It’s a new day for Cuba and the U.S.

A little more than a year after relations between the two nations officially started to thaw, President Obama on Sunday became the first U.S. president to visit the island nation since Calvin Coolidge. During a two-and-a-half-day visit, Obama is meeting with Cuban President Raúl Castro to discuss lifting the 1962 embargo as well as economic opportunities and human rights abuses, according to the White House. He’ll also attend a baseball game.

Obama isn’t the only one interested in Cuba. Big Business, including the oil industry, is eyeing the island nation as well. One hundred and twenty business leaders converged upon the country to discuss offshore oil development last October. While American companies are still barred from owning oil assets in Cuba, U.S. firms can be involved in drilling and safety operations. Cuba might welcome that, as Bloomberg Government reports:

Cheap oil has forced Venezuela to scale back its support for Cuba, and that’s prodding the officially Communist nation to open up to foreign investment and build on its rapprochement with the U.S., according to a Moody’s report in December. And opening up may mean boosting the 50,000 barrels a day of oil now produced there. The U.S. Geological Survey estimated that 4.6 billion barrels of crude oil are lurking in the North Cuba Basin, with most of it within 50 miles of Cuba’s coast; that’s one-fifth of what USGS estimated to exist in the Arctic seas off Alaska. But this oil — if it’s really there — wouldn’t need to be produced in some of the world’s harshest conditions, and would be just a short barge voyage away from U.S. Gulf-area refineries.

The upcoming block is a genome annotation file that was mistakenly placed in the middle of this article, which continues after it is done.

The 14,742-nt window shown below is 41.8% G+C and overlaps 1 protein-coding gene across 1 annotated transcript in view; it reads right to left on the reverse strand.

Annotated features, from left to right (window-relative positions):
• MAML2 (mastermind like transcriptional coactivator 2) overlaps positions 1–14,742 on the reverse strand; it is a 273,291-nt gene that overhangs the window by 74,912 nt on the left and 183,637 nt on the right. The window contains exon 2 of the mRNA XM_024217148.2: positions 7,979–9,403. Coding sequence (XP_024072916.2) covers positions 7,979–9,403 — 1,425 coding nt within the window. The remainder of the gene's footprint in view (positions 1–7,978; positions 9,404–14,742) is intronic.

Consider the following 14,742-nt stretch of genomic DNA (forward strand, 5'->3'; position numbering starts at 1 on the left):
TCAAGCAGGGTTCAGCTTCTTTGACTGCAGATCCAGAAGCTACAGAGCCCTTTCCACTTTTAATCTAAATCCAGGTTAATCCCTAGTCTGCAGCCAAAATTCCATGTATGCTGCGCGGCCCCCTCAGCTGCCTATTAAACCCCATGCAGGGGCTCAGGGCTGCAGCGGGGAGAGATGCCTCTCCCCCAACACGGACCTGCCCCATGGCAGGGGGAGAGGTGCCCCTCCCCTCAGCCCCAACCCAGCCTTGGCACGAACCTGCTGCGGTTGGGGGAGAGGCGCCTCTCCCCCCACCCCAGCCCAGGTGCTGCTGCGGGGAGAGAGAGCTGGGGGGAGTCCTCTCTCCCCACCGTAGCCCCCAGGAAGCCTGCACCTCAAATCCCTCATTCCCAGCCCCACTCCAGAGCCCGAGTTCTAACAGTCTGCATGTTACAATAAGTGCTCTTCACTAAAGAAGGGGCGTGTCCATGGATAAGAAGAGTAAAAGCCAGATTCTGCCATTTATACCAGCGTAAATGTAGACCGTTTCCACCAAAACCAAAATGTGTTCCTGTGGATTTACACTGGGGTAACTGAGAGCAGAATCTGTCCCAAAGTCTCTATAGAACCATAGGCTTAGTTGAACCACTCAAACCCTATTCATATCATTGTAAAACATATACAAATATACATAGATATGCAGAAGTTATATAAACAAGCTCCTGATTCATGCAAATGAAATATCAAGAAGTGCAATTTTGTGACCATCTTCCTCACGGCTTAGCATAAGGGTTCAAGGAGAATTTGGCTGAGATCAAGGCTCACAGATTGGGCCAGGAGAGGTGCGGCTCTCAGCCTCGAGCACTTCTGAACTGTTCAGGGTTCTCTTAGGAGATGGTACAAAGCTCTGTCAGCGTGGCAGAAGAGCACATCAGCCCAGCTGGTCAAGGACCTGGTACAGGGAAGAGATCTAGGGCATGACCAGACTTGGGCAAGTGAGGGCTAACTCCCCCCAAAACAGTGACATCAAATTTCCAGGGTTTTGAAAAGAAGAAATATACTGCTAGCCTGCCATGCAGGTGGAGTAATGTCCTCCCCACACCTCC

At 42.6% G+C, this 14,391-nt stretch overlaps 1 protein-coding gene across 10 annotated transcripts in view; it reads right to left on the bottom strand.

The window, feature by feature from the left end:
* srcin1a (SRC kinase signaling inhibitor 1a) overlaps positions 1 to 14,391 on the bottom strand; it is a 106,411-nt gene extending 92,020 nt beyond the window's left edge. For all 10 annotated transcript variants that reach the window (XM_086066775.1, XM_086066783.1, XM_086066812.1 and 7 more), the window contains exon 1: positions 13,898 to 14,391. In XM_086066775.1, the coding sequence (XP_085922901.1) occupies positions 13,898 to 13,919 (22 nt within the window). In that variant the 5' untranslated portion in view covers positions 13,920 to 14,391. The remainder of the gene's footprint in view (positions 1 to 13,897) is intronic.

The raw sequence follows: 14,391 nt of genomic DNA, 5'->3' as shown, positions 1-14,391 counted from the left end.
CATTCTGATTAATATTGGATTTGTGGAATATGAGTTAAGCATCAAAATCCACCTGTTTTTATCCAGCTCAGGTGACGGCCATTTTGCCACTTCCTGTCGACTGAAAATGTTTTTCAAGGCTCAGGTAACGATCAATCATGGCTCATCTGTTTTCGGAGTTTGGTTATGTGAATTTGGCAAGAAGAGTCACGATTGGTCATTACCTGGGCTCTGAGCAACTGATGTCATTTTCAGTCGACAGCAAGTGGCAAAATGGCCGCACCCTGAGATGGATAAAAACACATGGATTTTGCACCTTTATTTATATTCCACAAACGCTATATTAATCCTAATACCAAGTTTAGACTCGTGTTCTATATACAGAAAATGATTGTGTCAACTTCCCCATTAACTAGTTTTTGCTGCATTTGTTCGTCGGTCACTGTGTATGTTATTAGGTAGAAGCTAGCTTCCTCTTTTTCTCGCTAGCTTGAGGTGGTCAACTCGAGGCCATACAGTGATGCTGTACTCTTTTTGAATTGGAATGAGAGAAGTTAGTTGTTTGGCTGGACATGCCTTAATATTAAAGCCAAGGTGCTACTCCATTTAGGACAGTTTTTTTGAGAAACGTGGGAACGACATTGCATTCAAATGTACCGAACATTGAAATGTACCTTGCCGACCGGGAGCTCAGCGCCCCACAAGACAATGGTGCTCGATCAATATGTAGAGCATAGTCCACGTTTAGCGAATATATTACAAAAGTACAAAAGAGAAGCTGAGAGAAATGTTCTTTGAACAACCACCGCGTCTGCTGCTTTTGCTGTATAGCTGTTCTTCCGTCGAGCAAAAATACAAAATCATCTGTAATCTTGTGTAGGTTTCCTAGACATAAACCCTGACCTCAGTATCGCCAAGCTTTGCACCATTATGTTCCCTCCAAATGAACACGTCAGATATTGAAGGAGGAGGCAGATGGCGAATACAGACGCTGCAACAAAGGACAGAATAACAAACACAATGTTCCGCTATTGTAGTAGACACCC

Of course, the prospect of more offshore development in Cuban waters isn’t exactly comforting to environmentalists. Drilling could happen as close as 50 miles off the coast of Florida, so a big oil spill there could certainly reach American shores. Plus there’s the whole climate change thing to worry about. Cuba, a low-lying island, is especially vulnerable to sea-level rise.

An official White House fact sheet about Obama’s trip to Cuba mentions climate change and the two countries’ intentions to work together on fighting and adapting to it — and makes no mention of oil or gas. “The United States and Cuba recognize the threats posed by climate change to both our countries,” it reads, “including worsening impacts such as continued sea-level rise, the alarming acidification of our oceans, and the striking incidence of extreme weather events. Cooperative action to address this challenge is more critical than ever.”

Addressing this challenge may be critical, as both Washington and Havana are aware, but as oil companies show an increased interest in Cuba’s oil reserves, we may, once again, see the triumph of profit over progress. It’s happened everywhere else. Why not Cuba as well?